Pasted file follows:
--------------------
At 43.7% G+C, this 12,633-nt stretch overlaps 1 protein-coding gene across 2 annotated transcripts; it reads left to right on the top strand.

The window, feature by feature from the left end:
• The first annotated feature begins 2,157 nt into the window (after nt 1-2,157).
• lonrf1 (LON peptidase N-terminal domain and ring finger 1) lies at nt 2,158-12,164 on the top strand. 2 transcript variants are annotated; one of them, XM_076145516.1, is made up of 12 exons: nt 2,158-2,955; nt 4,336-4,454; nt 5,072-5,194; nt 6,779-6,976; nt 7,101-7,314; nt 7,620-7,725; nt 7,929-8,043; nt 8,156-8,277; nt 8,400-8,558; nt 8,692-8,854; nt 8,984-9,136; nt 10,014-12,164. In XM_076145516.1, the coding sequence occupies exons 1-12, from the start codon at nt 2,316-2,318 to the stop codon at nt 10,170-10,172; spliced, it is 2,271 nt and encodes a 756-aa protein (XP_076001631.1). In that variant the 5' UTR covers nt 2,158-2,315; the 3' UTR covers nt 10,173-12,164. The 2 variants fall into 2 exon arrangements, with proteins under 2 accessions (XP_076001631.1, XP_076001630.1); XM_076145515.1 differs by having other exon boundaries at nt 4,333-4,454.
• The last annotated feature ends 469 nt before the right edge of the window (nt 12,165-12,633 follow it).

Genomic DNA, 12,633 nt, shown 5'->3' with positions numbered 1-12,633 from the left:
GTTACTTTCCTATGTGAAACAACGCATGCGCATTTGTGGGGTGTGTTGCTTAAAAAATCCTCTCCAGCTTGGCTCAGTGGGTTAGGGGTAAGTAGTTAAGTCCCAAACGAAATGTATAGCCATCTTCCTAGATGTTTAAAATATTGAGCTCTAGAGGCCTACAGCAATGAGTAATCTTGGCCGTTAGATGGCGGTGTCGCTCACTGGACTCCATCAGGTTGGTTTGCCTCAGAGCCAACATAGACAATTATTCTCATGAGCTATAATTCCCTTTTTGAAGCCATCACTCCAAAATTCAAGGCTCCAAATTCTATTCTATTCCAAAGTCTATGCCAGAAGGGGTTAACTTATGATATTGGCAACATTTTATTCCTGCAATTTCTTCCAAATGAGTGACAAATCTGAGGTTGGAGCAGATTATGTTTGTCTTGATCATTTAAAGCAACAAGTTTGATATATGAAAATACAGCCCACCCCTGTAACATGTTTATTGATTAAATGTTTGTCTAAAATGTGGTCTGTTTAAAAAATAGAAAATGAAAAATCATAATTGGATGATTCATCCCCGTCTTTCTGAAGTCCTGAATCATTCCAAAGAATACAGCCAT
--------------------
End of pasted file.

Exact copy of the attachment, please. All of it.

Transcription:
At 43.7% G+C, this 12,633-nt stretch overlaps 1 protein-coding gene across 2 annotated transcripts; it reads left to right on the top strand.

The window, feature by feature from the left end:
• The first annotated feature begins 2,157 nt into the window (after nt 1-2,157).
• lonrf1 (LON peptidase N-terminal domain and ring finger 1) lies at nt 2,158-12,164 on the top strand. 2 transcript variants are annotated; one of them, XM_076145516.1, is made up of 12 exons: nt 2,158-2,955; nt 4,336-4,454; nt 5,072-5,194; nt 6,779-6,976; nt 7,101-7,314; nt 7,620-7,725; nt 7,929-8,043; nt 8,156-8,277; nt 8,400-8,558; nt 8,692-8,854; nt 8,984-9,136; nt 10,014-12,164. In XM_076145516.1, the coding sequence occupies exons 1-12, from the start codon at nt 2,316-2,318 to the stop codon at nt 10,170-10,172; spliced, it is 2,271 nt and encodes a 756-aa protein (XP_076001631.1). In that variant the 5' UTR covers nt 2,158-2,315; the 3' UTR covers nt 10,173-12,164. The 2 variants fall into 2 exon arrangements, with proteins under 2 accessions (XP_076001631.1, XP_076001630.1); XM_076145515.1 differs by having other exon boundaries at nt 4,333-4,454.
• The last annotated feature ends 469 nt before the right edge of the window (nt 12,165-12,633 follow it).

Genomic DNA, 12,633 nt, shown 5'->3' with positions numbered 1-12,633 from the left:
GTTACTTTCCTATGTGAAACAACGCATGCGCATTTGTGGGGTGTGTTGCTTAAAAAATCCTCTCCAGCTTGGCTCAGTGGGTTAGGGGTAAGTAGTTAAGTCCCAAACGAAATGTATAGCCATCTTCCTAGATGTTTAAAATATTGAGCTCTAGAGGCCTACAGCAATGAGTAATCTTGGCCGTTAGATGGCGGTGTCGCTCACTGGACTCCATCAGGTTGGTTTGCCTCAGAGCCAACATAGACAATTATTCTCATGAGCTATAATTCCCTTTTTGAAGCCATCACTCCAAAATTCAAGGCTCCAAATTCTATTCTATTCCAAAGTCTATGCCAGAAGGGGTTAACTTATGATATTGGCAACATTTTATTCCTGCAATTTCTTCCAAATGAGTGACAAATCTGAGGTTGGAGCAGATTATGTTTGTCTTGATCATTTAAAGCAACAAGTTTGATATATGAAAATACAGCCCACCCCTGTAACATGTTTATTGATTAAATGTTTGTCTAAAATGTGGTCTGTTTAAAAAATAGAAAATGAAAAATCATAATTGGATGATTCATCCCCGTCTTTCTGAAGTCCTGAATCATTCCAAAGAATACAGCCAT